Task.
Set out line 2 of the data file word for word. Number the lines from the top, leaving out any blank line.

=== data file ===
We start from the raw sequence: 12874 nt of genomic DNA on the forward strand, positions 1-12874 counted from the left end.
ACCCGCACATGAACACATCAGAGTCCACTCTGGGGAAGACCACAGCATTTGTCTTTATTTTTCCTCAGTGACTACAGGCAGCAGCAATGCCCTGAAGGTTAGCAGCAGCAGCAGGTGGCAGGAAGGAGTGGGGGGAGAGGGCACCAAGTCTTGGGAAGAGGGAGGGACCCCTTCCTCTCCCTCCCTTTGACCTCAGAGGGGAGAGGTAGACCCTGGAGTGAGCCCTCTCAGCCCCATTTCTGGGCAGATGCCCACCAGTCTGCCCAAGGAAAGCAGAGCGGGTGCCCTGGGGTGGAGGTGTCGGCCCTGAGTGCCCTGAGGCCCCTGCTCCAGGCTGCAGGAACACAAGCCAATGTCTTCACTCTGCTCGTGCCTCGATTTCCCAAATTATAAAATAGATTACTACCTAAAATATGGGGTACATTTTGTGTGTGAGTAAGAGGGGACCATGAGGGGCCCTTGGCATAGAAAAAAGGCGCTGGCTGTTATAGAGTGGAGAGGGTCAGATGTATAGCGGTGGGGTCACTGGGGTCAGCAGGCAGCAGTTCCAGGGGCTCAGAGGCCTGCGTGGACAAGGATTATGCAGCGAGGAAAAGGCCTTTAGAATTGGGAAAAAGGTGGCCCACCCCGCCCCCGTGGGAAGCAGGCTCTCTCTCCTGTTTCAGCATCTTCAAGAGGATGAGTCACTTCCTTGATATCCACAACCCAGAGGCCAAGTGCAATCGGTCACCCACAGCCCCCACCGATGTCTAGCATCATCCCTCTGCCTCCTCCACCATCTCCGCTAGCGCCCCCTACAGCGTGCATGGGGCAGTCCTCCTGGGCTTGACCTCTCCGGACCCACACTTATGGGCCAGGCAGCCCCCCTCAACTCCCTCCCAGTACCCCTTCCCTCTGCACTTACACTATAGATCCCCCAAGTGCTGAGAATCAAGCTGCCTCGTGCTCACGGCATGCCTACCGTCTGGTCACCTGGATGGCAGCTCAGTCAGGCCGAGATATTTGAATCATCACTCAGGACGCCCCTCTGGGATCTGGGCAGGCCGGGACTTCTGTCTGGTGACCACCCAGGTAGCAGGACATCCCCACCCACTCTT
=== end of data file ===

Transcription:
ACCCGCACATGAACACATCAGAGTCCACTCTGGGGAAGACCACAGCATTTGTCTTTATTTTTCCTCAGTGACTACAGGCAGCAGCAATGCCCTGAAGGTTAGCAGCAGCAGCAGGTGGCAGGAAGGAGTGGGGGGAGAGGGCACCAAGTCTTGGGAAGAGGGAGGGACCCCTTCCTCTCCCTCCCTTTGACCTCAGAGGGGAGAGGTAGACCCTGGAGTGAGCCCTCTCAGCCCCATTTCTGGGCAGATGCCCACCAGTCTGCCCAAGGAAAGCAGAGCGGGTGCCCTGGGGTGGAGGTGTCGGCCCTGAGTGCCCTGAGGCCCCTGCTCCAGGCTGCAGGAACACAAGCCAATGTCTTCACTCTGCTCGTGCCTCGATTTCCCAAATTATAAAATAGATTACTACCTAAAATATGGGGTACATTTTGTGTGTGAGTAAGAGGGGACCATGAGGGGCCCTTGGCATAGAAAAAAGGCGCTGGCTGTTATAGAGTGGAGAGGGTCAGATGTATAGCGGTGGGGTCACTGGGGTCAGCAGGCAGCAGTTCCAGGGGCTCAGAGGCCTGCGTGGACAAGGATTATGCAGCGAGGAAAAGGCCTTTAGAATTGGGAAAAAGGTGGCCCACCCCGCCCCCGTGGGAAGCAGGCTCTCTCTCCTGTTTCAGCATCTTCAAGAGGATGAGTCACTTCCTTGATATCCACAACCCAGAGGCCAAGTGCAATCGGTCACCCACAGCCCCCACCGATGTCTAGCATCATCCCTCTGCCTCCTCCACCATCTCCGCTAGCGCCCCCTACAGCGTGCATGGGGCAGTCCTCCTGGGCTTGACCTCTCCGGACCCACACTTATGGGCCAGGCAGCCCCCCTCAACTCCCTCCCAGTACCCCTTCCCTCTGCACTTACACTATAGATCCCCCAAGTGCTGAGAATCAAGCTGCCTCGTGCTCACGGCATGCCTACCGTCTGGTCACCTGGATGGCAGCTCAGTCAGGCCGAGATATTTGAATCATCACTCAGGACGCCCCTCTGGGATCTGGGCAGGCCGGGACTTCTGTCTGGTGACCACCCAGGTAGCAGGACATCCCCACCCACTCTT